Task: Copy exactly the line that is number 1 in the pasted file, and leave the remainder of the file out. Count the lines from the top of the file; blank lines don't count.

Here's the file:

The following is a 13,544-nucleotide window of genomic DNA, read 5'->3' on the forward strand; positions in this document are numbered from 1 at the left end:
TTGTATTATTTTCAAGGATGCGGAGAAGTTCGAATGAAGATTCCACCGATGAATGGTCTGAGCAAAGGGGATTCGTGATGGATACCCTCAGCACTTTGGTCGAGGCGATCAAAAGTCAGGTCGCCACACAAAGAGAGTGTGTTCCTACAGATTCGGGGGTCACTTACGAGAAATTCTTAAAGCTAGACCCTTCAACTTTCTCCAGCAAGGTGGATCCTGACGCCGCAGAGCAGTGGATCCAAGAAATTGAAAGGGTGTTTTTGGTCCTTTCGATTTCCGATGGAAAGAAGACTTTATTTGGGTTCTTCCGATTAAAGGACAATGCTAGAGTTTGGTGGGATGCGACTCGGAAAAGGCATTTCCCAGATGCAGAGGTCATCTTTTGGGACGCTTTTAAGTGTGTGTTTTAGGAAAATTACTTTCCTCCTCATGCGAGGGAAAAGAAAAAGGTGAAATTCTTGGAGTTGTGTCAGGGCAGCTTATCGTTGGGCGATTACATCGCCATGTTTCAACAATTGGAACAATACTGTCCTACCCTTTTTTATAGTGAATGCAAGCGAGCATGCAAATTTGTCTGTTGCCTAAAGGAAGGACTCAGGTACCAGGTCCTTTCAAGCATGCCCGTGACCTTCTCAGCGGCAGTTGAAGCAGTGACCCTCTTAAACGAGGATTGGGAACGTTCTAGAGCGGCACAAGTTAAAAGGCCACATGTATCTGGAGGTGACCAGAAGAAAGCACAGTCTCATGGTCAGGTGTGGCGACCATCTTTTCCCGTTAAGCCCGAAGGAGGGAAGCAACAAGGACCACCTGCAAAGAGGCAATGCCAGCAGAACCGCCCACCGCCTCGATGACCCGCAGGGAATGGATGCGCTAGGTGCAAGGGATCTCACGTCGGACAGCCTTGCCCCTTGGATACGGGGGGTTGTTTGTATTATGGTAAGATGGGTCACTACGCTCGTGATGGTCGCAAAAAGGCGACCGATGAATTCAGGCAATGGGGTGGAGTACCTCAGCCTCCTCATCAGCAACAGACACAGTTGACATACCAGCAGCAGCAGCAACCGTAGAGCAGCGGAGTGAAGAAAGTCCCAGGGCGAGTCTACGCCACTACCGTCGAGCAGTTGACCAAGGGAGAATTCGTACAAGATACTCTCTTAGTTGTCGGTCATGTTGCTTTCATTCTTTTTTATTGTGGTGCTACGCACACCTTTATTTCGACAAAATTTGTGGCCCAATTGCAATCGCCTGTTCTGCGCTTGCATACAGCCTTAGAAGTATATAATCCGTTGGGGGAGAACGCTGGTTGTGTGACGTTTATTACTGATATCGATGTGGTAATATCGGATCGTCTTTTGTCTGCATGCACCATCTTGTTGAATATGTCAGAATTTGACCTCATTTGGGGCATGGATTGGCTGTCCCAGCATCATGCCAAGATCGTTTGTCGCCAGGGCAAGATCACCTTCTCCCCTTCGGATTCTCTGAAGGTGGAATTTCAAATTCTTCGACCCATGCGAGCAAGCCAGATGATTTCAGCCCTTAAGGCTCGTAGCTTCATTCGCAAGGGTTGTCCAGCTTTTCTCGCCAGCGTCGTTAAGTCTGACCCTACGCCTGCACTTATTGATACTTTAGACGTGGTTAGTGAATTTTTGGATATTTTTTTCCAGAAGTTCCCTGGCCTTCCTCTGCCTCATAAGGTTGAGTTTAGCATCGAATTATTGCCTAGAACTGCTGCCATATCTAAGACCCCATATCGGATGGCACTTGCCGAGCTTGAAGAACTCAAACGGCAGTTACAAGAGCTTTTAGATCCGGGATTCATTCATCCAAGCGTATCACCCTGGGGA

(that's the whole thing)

The following is a 13,544-nucleotide window of genomic DNA, read 5'->3' on the forward strand; positions in this document are numbered from 1 at the left end: